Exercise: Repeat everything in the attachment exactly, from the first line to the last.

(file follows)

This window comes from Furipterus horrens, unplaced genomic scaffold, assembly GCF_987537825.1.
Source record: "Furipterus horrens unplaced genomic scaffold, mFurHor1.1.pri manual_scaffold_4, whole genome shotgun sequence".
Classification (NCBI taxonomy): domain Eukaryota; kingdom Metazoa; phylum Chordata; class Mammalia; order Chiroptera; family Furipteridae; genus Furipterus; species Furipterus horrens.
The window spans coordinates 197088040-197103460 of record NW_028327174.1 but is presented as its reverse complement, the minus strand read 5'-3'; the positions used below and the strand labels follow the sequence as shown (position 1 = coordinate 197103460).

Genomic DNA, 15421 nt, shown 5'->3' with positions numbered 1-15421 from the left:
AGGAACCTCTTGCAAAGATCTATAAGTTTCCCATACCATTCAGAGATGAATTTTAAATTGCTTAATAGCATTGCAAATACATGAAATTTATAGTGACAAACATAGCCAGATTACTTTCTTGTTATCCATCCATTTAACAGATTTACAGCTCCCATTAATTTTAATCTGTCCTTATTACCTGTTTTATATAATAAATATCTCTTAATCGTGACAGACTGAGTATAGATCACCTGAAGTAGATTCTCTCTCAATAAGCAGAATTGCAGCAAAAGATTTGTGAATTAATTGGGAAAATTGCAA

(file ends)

This window comes from Furipterus horrens, unplaced genomic scaffold, assembly GCF_987537825.1.
Source record: "Furipterus horrens unplaced genomic scaffold, mFurHor1.1.pri manual_scaffold_4, whole genome shotgun sequence".
Classification (NCBI taxonomy): domain Eukaryota; kingdom Metazoa; phylum Chordata; class Mammalia; order Chiroptera; family Furipteridae; genus Furipterus; species Furipterus horrens.
The window spans coordinates 197088040-197103460 of record NW_028327174.1 but is presented as its reverse complement, the minus strand read 5'-3'; the positions used below and the strand labels follow the sequence as shown (position 1 = coordinate 197103460).

Genomic DNA, 15421 nt, shown 5'->3' with positions numbered 1-15421 from the left:
AGGAACCTCTTGCAAAGATCTATAAGTTTCCCATACCATTCAGAGATGAATTTTAAATTGCTTAATAGCATTGCAAATACATGAAATTTATAGTGACAAACATAGCCAGATTACTTTCTTGTTATCCATCCATTTAACAGATTTACAGCTCCCATTAATTTTAATCTGTCCTTATTACCTGTTTTATATAATAAATATCTCTTAATCGTGACAGACTGAGTATAGATCACCTGAAGTAGATTCTCTCTCAATAAGCAGAATTGCAGCAAAAGATTTGTGAATTAATTGGGAAAATTGCAA